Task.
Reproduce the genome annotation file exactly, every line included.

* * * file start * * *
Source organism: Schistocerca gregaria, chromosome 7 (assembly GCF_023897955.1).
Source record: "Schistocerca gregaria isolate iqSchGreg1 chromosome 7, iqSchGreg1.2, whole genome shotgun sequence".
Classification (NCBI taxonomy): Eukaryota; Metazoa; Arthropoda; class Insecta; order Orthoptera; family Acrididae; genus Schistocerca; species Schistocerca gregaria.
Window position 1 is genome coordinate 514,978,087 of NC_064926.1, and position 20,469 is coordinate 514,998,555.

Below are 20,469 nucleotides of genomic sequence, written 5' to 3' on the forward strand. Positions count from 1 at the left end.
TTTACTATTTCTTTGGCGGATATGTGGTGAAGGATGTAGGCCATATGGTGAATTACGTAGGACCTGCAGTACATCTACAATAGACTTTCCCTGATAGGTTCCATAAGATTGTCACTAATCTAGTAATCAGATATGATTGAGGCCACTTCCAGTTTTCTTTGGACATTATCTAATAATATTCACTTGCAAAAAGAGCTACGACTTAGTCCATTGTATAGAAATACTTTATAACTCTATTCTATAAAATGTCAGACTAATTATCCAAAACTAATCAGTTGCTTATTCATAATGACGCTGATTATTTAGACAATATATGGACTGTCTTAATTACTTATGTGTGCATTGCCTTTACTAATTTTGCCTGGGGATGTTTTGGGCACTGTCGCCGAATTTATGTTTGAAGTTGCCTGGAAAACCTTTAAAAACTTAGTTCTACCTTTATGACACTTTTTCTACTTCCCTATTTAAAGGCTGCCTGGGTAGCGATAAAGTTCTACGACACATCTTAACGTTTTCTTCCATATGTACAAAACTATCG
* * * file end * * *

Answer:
Source organism: Schistocerca gregaria, chromosome 7 (assembly GCF_023897955.1).
Source record: "Schistocerca gregaria isolate iqSchGreg1 chromosome 7, iqSchGreg1.2, whole genome shotgun sequence".
Classification (NCBI taxonomy): Eukaryota; Metazoa; Arthropoda; class Insecta; order Orthoptera; family Acrididae; genus Schistocerca; species Schistocerca gregaria.
Window position 1 is genome coordinate 514,978,087 of NC_064926.1, and position 20,469 is coordinate 514,998,555.

Below are 20,469 nucleotides of genomic sequence, written 5' to 3' on the forward strand. Positions count from 1 at the left end.
TTTACTATTTCTTTGGCGGATATGTGGTGAAGGATGTAGGCCATATGGTGAATTACGTAGGACCTGCAGTACATCTACAATAGACTTTCCCTGATAGGTTCCATAAGATTGTCACTAATCTAGTAATCAGATATGATTGAGGCCACTTCCAGTTTTCTTTGGACATTATCTAATAATATTCACTTGCAAAAAGAGCTACGACTTAGTCCATTGTATAGAAATACTTTATAACTCTATTCTATAAAATGTCAGACTAATTATCCAAAACTAATCAGTTGCTTATTCATAATGACGCTGATTATTTAGACAATATATGGACTGTCTTAATTACTTATGTGTGCATTGCCTTTACTAATTTTGCCTGGGGATGTTTTGGGCACTGTCGCCGAATTTATGTTTGAAGTTGCCTGGAAAACCTTTAAAAACTTAGTTCTACCTTTATGACACTTTTTCTACTTCCCTATTTAAAGGCTGCCTGGGTAGCGATAAAGTTCTACGACACATCTTAACGTTTTCTTCCATATGTACAAAACTATCG